Rates of tick infection with Borrelia miyamotoi are found to be higher in the Bay Area than previously documented on East Coast, and Tick-borne disease infection risk is shown to be higher in Redwood habitats than previously believed
SILICON VALLEY, Calif., August 19, 2015 — Bay Area Lyme Foundation, which is working to make Lyme disease easy to diagnose and simple to cure, highlights a new Bay Area studyconducted by researchers from Stanford and Northern Arizona Universities documenting a vast diversity of bacterial species and strains that cause tick-borne diseases in Bay Area residents and visitors.The variety of bacterial species and strains identified may be the reason that Bay Area patients with tick-borne diseases experience a wide range of symptoms, which may or may not include flu-like complaints, joint pain, fatigue and a rash of differing shapes, thereby making exact diagnoses extremely difficult.
Bay Area Lyme Foundation Awards Grant to Harvard Medical School Researchers for Development of an Accurate Test for Lyme Disease
2015 Emerging Leader Award Seeks to Accelerate Scientific Solutions for Lyme Disease
PORTOLA VALLEY, CA — Bay Area Lyme Foundation, the leading national nonprofit funder of innovative Lyme disease research, today announced that the winners of its 2015 Emerging Leader Award, are collaborators Nira Pollock, MD, PhD, and John Branda, MD. The $100,000 grant that accompanies this award will support their research on a potential biomarker for Lyme disease, which may lead to the development of a novel urine test for early Lyme disease. The most commonly used diagnostic for Lyme disease, the two-tier serological ELISA/Western Blot process, misses up to 60% of cases of early stage Lyme.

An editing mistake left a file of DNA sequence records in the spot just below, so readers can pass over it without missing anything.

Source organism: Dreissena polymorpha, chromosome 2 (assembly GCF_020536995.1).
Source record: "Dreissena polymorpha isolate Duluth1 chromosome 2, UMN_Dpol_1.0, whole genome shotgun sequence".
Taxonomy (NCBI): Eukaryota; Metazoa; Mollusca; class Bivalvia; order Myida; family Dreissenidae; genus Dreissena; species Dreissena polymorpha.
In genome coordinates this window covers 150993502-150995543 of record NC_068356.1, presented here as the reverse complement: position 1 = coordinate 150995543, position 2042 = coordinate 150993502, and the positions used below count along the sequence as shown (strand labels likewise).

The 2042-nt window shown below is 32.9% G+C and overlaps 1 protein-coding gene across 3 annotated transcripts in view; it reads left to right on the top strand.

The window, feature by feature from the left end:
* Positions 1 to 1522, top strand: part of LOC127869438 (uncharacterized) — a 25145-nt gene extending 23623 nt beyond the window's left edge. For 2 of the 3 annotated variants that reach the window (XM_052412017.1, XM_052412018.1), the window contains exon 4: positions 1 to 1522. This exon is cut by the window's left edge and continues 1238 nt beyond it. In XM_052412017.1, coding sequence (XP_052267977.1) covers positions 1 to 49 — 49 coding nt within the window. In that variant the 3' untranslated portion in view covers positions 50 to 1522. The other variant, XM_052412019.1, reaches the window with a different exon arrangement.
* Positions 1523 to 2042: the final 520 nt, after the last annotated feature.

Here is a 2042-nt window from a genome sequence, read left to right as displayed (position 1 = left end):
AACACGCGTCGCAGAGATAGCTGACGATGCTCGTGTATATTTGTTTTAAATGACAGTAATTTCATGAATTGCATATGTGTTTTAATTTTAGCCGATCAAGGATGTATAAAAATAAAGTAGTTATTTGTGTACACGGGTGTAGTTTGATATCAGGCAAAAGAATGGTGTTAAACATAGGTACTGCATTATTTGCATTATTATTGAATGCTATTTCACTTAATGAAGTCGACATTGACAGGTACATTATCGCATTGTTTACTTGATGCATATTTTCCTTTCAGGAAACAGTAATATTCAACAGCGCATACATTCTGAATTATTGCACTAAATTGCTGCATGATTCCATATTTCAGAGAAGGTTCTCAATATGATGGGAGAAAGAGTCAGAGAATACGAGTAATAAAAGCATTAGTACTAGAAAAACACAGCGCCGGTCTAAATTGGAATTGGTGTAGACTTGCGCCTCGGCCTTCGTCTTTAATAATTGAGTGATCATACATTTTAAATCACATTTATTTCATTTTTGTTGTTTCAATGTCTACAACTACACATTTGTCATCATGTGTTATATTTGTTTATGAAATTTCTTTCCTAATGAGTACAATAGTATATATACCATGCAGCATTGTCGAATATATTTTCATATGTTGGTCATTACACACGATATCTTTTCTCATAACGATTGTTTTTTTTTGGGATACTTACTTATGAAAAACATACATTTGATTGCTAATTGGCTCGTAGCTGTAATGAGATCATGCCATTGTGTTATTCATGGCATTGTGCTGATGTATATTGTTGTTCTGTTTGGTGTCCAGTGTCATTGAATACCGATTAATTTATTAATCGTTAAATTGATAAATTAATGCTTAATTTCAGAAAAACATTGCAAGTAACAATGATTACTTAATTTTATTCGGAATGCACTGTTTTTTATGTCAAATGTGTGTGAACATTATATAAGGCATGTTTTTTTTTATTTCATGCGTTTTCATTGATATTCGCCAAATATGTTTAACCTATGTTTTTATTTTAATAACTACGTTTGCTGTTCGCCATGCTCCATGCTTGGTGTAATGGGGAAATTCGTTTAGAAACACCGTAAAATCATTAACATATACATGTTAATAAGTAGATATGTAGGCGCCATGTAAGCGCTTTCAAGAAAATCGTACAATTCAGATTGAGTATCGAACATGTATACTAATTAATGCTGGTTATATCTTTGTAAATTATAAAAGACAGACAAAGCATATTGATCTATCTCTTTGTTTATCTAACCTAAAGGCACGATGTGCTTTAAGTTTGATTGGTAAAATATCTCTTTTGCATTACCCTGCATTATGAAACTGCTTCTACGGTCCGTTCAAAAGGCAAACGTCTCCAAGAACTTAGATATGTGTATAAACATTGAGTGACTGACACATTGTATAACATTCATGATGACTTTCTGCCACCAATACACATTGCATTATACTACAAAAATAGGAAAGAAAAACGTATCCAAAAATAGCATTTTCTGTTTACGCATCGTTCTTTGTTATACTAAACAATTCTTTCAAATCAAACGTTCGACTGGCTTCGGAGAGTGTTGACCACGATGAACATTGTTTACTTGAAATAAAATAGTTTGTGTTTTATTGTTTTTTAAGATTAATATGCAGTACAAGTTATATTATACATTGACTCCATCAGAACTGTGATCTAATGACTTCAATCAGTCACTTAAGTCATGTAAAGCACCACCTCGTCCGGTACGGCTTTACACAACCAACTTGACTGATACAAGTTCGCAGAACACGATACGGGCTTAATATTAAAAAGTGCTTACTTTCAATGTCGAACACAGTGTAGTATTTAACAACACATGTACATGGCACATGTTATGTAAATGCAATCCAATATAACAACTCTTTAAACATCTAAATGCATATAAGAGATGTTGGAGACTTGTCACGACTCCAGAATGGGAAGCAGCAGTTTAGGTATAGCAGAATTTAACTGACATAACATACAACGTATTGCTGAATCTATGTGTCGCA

Bay Area Lyme Foundation’s LymeAid Brings Celebrities and Scientists Together to Help Accelerate Medical Breakthroughs for Lyme Disease
David and Yolanda Foster, Daryl Hall, Huey Lewis, Jane Seymour, and Elet Hall were among supporters to help combat the fastest growing vector-borne infectious disease
PORTOLA VALLEY, CA — On Sunday, May 17, Bay Area Lyme Foundation, the leading national nonprofit funder of innovative Lyme disease research, hosted more than 400 celebrities, philanthropists, and noteworthy scientists at the third annual LymeAid® gala. The benefit dinner and concert raised approximately $600,000, of which 100% will go directly to fund research for Lyme disease. More than 300,000 Americans are diagnosed with this potentially debilitating disease each year.
Lisa Blum is an enterprising young scientist and postdoctoral fellow at Stanford University School of Medicine, working in the lab of Dr. Bill Robinson. Earlier this year she was recognized as a Bay Area Lyme Foundation Emerging Leader and received a $100,000 project grant. Here she talks about her research, life at Stanford, and the impact of the award.
Q: Earlier this year, your project, “Sequencing of Antibody Responses to Borrelia burgdorferi Infection — Generation of Recombinant Antibodies with Diagnostic and Therapeutic Utility” helped earn you recognition as a Bay Area Lyme Emerging Leader.Tell us about your project and what you hope to accomplish.
Antibodies are proteins produced by the immune system that protect us from infections, but in some cases the antibodies themselves can damage the human body. Our goal is to characterize antibodies produced during different stages of Lyme disease, and to generate monoclonal antibodies that can be used to improve on existing Lyme disease treatments and diagnosis.